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Selective Outrage


To follow up on Matt and Atrios, Radley Balko asks his readers if they’ve heard of James Giles. Giles, like the three men in the Duke rape case, was falsely accused of rape. Unlike the Duke men, however, he didn’t have the money to hire top-flight legal counsel and didn’t benefit from attracting opportunistic attention from powerful conservative statists with a strong commitment to opposing “political correctness.” As a result, Giles “served 10 years in prison, as well as an additional 14 years on probation and as a registered sex offender” before being exonerated by DNA evidence. Despite having faced much more dire consequences, Giles’ case has attracted a fraction of the attention.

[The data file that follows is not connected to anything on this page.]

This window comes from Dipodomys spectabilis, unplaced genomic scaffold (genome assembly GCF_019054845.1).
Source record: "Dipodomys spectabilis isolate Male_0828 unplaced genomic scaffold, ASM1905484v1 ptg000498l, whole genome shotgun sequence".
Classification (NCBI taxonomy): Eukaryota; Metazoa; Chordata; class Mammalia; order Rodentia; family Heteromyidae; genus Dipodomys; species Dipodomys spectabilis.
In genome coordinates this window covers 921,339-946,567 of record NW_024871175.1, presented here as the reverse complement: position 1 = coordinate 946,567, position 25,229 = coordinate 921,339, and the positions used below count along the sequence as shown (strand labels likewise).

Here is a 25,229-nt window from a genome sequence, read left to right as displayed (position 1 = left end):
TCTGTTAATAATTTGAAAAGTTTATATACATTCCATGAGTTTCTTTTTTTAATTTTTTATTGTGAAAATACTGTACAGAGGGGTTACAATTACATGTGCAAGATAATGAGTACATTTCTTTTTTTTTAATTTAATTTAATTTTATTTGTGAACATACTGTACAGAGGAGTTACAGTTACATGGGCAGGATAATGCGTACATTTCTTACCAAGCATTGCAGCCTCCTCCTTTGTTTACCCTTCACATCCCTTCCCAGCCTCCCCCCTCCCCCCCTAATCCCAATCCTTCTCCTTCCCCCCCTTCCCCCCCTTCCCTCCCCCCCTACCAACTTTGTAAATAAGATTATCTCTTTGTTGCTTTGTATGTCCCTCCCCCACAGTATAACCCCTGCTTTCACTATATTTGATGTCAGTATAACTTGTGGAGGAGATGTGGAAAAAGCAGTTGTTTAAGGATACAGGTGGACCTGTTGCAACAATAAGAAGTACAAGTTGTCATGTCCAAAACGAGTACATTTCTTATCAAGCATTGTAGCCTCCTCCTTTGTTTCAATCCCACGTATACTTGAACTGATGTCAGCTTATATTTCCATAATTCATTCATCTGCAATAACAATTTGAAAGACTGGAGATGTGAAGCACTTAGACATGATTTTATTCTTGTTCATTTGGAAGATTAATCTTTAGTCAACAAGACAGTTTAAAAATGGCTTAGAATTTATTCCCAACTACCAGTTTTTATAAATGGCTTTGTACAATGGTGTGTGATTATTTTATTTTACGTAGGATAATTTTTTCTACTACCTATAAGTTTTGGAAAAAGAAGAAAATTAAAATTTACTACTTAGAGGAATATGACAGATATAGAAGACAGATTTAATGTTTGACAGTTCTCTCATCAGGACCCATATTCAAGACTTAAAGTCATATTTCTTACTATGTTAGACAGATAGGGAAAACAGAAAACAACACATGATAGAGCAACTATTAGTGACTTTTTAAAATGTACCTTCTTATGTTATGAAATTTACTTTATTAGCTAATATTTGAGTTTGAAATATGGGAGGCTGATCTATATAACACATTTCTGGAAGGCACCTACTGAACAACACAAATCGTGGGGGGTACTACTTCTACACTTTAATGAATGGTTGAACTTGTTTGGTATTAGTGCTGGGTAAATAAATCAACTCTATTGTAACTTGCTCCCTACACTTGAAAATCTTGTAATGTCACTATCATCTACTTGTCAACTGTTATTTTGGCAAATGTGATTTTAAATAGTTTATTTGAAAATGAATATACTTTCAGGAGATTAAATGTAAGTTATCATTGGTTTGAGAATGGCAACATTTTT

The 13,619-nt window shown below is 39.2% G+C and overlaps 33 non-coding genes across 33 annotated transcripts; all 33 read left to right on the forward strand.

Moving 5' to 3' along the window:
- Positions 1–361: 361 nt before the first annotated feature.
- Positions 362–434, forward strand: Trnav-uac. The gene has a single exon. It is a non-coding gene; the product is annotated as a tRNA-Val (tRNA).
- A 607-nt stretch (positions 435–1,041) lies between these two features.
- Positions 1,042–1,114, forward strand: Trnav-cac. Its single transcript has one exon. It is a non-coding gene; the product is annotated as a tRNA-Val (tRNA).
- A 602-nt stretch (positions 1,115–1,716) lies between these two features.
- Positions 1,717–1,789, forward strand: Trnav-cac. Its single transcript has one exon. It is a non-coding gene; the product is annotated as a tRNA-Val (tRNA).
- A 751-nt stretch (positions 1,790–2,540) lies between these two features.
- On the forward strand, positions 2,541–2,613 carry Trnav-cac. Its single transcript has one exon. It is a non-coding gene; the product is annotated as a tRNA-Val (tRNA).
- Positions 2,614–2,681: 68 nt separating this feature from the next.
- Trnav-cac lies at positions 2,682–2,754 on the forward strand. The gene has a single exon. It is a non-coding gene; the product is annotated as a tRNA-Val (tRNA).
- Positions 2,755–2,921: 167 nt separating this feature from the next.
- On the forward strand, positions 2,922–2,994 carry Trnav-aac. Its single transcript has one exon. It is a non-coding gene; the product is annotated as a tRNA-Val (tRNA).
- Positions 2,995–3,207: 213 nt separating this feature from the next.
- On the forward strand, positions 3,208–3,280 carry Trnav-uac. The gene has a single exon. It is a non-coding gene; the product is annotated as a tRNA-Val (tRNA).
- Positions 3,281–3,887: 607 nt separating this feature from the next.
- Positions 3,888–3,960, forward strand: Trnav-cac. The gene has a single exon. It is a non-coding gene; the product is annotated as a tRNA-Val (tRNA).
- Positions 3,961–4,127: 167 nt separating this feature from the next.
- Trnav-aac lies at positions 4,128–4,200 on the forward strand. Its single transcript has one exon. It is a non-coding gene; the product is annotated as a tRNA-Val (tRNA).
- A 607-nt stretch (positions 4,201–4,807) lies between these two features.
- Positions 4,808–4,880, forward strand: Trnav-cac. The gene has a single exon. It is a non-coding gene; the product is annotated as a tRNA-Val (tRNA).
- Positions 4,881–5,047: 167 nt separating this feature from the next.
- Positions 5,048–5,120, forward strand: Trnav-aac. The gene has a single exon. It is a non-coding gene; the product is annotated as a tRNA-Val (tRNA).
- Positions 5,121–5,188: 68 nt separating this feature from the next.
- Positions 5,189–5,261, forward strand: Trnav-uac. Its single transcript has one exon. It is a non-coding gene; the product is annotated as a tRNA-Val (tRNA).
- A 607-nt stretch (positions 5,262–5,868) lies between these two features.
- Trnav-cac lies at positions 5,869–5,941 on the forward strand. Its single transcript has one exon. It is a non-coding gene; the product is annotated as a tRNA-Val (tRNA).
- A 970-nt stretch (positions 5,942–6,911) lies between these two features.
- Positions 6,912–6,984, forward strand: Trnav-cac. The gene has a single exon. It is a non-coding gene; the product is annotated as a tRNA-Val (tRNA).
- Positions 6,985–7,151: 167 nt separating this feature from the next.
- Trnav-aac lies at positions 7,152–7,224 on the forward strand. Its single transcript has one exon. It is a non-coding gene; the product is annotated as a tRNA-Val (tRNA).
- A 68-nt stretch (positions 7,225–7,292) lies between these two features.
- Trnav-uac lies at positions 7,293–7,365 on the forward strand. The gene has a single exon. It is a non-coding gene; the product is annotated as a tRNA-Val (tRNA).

The point is not that the Duke case was not an injustice, or that it didn’t merit attention. Privileged white guys also deserve equal treatment under the law, and prosecutorial abuse is always bad. But despite the attempts of people like Walter Olson to draw grossly inappropriate analogies between these defendants and the Scottsboro boys, it’s also worth noting that there are cases of prosecutorial abuse that, because they happen to people with fewer resources and less social status, have much worse consequences and yet somehow fail to interest many people screaming about the Duke case because there’s no chance to rail against left-wing academics. It would be nice if the people upset about the Duke case will start contributing to the ACLU, supporting increased funding for public defenders offices, loosening recent restrictions on habeas suits, looking carefully at the drug war, etc. But I’m not holding my breath.

[Also at TAPPED.]

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